The creepy janitor at school is, I think, more effective in a story as a looming presence than as someone to be pushed back against. I hate to put that kind of hat on janitors because one of my cousins is a janitor at a high school and he's not this kind of janitor (laughs). I think that you can have creepy accountants, you can have creepy all kinds of people, of course. But yeah, I think it's dangerous. I think it's wonderful to talk about the big issues; it's dangerous to offer easy solutions.
And I think the supernatural or the fake horror can sometimes stand in for how it feels to encounter the real-life horror. But I like what you said, how it would be dishonest to act like kids, in particular, can just overcome these forces that are stacked against them, the poverty and all these real-life horrors.
I mean, if I were writing fantasy, if I were writing Harry Potter, then, yeah, you can overcome your circumstances and become the greatest wizard in the world. That's fine and everything, but I write horror. And so that's not necessarily an option.
I'm not saying people can't have happy endings. I think in a novel, if you're investing 300, 400 pages of your time, then you need some payout at the end, and that payout generally doesn't take the form of, "Oh, things got worse, and everybody's dead." (laughs)
I want to talk about the changes in horror. I see it in cinema, and I assume it in publishing as well, especially since Jordan Peele's Get Out. And I know your publisher was calling you the big Jordan Peele of horror literature.
But he's been hugely influential. And so many more underrepresented writers of all types, Black, yes- but all types are having doors open for them. So I know you write screenplays.
And I'm assuming The Only Good Indians got snatched up.
And My Heart Is a Chainsaw already feels like a movie, so-
I'm just like, when does it open, and why haven't I seen it yet?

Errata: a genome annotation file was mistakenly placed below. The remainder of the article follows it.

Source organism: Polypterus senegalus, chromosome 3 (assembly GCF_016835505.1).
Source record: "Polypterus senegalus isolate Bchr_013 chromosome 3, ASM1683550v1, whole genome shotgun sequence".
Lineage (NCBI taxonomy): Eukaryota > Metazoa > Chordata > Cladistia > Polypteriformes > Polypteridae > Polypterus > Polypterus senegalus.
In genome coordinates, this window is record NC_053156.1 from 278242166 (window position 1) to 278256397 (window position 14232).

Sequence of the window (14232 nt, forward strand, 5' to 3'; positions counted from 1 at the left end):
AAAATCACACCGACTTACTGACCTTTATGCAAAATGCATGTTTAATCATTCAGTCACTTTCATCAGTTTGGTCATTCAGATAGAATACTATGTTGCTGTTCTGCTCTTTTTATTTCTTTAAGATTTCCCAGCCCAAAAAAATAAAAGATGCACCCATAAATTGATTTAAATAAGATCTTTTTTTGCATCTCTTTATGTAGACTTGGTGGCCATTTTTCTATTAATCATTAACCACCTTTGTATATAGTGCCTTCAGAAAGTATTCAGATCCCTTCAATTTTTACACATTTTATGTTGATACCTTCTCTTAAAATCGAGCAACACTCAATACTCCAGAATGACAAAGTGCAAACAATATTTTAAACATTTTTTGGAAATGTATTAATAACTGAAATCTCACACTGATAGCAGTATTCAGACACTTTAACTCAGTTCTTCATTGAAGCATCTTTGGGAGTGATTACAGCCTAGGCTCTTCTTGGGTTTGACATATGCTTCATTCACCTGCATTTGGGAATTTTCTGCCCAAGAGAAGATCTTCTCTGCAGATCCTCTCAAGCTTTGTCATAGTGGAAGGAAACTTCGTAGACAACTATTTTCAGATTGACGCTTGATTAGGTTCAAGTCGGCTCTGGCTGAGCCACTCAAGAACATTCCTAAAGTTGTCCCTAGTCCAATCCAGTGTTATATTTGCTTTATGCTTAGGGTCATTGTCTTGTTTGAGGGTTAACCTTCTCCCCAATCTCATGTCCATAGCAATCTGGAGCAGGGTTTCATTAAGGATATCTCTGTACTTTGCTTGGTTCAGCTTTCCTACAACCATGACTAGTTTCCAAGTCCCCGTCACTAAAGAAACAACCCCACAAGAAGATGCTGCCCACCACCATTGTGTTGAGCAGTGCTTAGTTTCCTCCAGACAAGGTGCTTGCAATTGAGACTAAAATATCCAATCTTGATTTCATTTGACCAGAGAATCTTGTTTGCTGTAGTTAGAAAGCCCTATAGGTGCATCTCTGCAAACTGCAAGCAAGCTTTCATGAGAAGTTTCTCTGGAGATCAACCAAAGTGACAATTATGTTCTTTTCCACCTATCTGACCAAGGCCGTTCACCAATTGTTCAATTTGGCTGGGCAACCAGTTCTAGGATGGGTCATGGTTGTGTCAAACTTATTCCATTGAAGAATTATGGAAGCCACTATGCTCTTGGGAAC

Before I go into the Hollywood relationship, let's talk about this moment in horror and what you see happening; whether in cinema or literature. Are attitudes changing? Are people starting to take it more seriously? Are people beginning to see that it has beneficial, sort of nutrients for us?
I think what's changing is people's conception of horror. The audience, I say the audience, what I mean is the non-horror audience's conception of horror has been changed. And, yes, I think Jordan Peele's Get Out, kicked that door open, and I think another book that kicked the door open at the same time almost was Victor LaValle's The Ballad of Black Tom. I think those together, they wedged the door open just enough that a lot of it could just pile through.
It's been wonderful, but I think the effect of that is that for a long time, I think the mainstream audience was like, "Aright, you horror people, you go over here and play in your corner with your vampires, your werewolves, and your ghosts." And that doesn't matter to the real world.
What Get Out and The Ballad of Black Tom showed them in a way that the world couldn't deny was that horror is dealing with core issues of the world this non-horror audience lives in. And horror is vital; horror is in conversation with these big things. I think it's wonderful that Get Out and The Ballad of Black Tom were able to establish that.
I don't know if either of them could've done it by themselves, but I think together; I mean, I think a lot more people saw Get Out than read a book, of course. Or read a novella, specifically, because novellas don't get read as much as novels, even.
But I think Victor kind of brought that to fiction. He showed that it doesn't have to just be at the cineplex. The cineplex isn't less, I'm not saying anything like that-
Of course (laughs).
Long live the cineplex.
Well, I'm thinking you must be a really fast writer, Stephen because this book came out so quickly (laughs).And I bet you're halfway or more to the next one. Are you one of those guys who is always writing? Like, whether or not you're working on scripts, you are always working on a novel?
Always am, a novel or a story or a novella, yeah. Fiction, for sure.
But yeah, I am already done with the next novel, for sure. I'm writing other stuff, too, but I've always got my fingers in a novel. I think the most useful rule I've found with fiction is always be writing the next thing. If you write a story and mail it out and you sit there on your hands for three months waiting for a response and you get a rejection at the end, then what have you really got?